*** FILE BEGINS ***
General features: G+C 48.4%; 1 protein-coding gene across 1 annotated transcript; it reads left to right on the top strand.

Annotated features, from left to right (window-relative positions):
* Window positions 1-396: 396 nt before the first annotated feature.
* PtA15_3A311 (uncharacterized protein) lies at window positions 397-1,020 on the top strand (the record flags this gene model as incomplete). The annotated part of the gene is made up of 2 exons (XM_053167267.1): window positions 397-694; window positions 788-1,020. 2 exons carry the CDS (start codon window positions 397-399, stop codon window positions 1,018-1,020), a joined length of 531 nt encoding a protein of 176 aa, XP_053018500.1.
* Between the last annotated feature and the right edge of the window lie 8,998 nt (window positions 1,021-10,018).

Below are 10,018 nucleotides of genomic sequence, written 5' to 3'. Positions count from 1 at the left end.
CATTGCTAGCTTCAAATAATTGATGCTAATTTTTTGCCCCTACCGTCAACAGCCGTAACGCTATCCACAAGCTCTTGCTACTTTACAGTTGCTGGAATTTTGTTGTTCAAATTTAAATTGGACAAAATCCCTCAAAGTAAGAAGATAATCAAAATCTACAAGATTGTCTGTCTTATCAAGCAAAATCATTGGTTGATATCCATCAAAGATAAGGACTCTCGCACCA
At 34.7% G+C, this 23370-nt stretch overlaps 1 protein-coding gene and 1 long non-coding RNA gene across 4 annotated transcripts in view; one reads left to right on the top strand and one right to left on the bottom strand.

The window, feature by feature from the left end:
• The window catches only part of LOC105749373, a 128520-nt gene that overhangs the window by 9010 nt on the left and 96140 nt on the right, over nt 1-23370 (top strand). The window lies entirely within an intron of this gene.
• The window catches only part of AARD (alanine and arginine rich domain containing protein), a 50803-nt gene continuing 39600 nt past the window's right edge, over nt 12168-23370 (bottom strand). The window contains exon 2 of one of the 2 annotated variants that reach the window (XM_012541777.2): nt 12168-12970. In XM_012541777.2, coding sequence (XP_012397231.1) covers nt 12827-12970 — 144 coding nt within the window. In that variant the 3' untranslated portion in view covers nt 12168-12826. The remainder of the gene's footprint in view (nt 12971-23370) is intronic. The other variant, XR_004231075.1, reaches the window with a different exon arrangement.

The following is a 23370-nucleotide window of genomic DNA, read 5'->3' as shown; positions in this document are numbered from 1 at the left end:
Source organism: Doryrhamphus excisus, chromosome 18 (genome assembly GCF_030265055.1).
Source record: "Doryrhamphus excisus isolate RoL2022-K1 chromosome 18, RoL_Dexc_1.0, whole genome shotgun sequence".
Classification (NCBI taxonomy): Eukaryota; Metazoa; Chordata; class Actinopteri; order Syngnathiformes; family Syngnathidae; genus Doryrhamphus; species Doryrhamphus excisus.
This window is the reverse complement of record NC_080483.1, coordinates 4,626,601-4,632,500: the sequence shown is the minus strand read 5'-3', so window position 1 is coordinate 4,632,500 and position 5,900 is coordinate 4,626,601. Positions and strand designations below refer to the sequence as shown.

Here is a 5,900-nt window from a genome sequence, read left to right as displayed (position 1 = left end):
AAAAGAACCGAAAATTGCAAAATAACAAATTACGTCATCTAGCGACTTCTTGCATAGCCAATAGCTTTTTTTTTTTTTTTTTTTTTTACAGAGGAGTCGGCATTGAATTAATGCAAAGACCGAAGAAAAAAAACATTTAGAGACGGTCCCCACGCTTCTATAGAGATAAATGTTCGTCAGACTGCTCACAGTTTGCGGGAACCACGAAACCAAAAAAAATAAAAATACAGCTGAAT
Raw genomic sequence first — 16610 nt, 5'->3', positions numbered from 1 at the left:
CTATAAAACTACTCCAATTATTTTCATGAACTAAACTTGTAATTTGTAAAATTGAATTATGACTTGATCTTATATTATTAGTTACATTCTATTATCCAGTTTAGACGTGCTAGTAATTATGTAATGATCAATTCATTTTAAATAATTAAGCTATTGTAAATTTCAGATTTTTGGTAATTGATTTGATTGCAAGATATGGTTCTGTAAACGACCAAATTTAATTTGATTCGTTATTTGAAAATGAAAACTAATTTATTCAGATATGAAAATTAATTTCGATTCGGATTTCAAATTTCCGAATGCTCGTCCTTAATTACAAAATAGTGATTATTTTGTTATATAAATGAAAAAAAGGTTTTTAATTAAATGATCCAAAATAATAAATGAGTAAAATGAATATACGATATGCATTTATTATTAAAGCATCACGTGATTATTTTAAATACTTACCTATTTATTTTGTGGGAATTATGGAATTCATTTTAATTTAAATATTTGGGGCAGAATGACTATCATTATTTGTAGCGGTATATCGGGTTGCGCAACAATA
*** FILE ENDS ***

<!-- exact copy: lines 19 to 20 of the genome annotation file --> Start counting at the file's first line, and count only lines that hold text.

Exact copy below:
Raw genomic sequence first — 16610 nt, 5'->3', positions numbered from 1 at the left:
CTATAAAACTACTCCAATTATTTTCATGAACTAAACTTGTAATTTGTAAAATTGAATTATGACTTGATCTTATATTATTAGTTACATTCTATTATCCAGTTTAGACGTGCTAGTAATTATGTAATGATCAATTCATTTTAAATAATTAAGCTATTGTAAATTTCAGATTTTTGGTAATTGATTTGATTGCAAGATATGGTTCTGTAAACGACCAAATTTAATTTGATTCGTTATTTGAAAATGAAAACTAATTTATTCAGATATGAAAATTAATTTCGATTCGGATTTCAAATTTCCGAATGCTCGTCCTTAATTACAAAATAGTGATTATTTTGTTATATAAATGAAAAAAAGGTTTTTAATTAAATGATCCAAAATAATAAATGAGTAAAATGAATATACGATATGCATTTATTATTAAAGCATCACGTGATTATTTTAAATACTTACCTATTTATTTTGTGGGAATTATGGAATTCATTTTAATTTAAATATTTGGGGCAGAATGACTATCATTATTTGTAGCGGTATATCGGGTTGCGCAACAATA